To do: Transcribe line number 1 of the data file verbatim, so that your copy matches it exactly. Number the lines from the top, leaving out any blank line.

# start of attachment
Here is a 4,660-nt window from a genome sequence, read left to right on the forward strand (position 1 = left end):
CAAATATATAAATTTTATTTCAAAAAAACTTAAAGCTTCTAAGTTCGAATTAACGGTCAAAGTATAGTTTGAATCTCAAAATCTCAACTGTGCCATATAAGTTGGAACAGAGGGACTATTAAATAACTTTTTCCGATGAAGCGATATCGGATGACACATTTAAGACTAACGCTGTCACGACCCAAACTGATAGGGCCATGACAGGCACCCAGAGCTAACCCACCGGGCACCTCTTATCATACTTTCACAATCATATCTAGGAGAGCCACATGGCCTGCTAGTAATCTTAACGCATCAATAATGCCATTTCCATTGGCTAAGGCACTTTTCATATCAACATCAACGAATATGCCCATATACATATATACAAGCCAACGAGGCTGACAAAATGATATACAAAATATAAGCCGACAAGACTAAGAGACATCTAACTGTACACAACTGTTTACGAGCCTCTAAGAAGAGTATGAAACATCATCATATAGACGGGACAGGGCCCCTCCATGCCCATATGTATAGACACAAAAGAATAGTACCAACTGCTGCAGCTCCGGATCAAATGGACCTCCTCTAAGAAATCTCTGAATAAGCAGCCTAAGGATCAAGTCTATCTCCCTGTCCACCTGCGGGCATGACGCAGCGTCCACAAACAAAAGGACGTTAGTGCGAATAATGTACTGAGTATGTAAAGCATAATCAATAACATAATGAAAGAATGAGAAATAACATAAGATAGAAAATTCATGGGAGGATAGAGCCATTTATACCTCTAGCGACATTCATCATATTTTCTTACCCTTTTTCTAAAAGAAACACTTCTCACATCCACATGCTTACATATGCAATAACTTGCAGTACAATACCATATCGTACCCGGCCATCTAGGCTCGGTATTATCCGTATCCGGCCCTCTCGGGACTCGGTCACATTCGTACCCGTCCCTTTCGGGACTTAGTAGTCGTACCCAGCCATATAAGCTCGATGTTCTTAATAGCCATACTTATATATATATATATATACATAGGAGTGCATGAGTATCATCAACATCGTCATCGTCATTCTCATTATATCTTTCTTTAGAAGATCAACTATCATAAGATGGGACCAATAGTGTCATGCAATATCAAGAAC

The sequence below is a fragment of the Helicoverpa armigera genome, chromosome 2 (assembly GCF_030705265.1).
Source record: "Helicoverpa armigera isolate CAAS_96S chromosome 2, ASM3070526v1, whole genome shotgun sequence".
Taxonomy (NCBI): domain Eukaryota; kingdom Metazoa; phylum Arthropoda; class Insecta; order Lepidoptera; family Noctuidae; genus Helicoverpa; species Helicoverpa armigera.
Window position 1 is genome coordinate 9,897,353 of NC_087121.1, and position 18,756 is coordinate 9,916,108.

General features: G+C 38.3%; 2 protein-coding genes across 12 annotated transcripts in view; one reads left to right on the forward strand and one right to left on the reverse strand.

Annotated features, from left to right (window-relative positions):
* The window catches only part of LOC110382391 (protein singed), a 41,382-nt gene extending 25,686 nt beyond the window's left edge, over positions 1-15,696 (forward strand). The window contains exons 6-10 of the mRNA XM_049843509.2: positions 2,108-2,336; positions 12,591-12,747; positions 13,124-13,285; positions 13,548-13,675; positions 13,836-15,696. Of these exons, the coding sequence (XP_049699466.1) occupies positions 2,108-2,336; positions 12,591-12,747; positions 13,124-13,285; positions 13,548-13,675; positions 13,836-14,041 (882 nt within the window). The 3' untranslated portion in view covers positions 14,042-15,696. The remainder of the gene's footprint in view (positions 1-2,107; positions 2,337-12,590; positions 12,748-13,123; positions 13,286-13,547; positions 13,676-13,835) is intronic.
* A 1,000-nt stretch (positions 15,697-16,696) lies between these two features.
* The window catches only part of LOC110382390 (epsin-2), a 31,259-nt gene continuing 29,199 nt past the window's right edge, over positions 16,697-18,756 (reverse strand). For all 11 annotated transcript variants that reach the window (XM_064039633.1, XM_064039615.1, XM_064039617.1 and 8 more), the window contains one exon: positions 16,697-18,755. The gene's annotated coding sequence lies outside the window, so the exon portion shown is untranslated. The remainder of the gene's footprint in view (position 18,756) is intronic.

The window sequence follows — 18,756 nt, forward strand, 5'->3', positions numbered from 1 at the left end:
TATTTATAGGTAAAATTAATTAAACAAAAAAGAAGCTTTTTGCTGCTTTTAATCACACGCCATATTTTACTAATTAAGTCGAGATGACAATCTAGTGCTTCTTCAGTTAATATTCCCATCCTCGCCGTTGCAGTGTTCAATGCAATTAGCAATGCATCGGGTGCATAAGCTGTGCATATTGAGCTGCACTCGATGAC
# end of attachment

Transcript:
Here is a 4,660-nt window from a genome sequence, read left to right on the forward strand (position 1 = left end):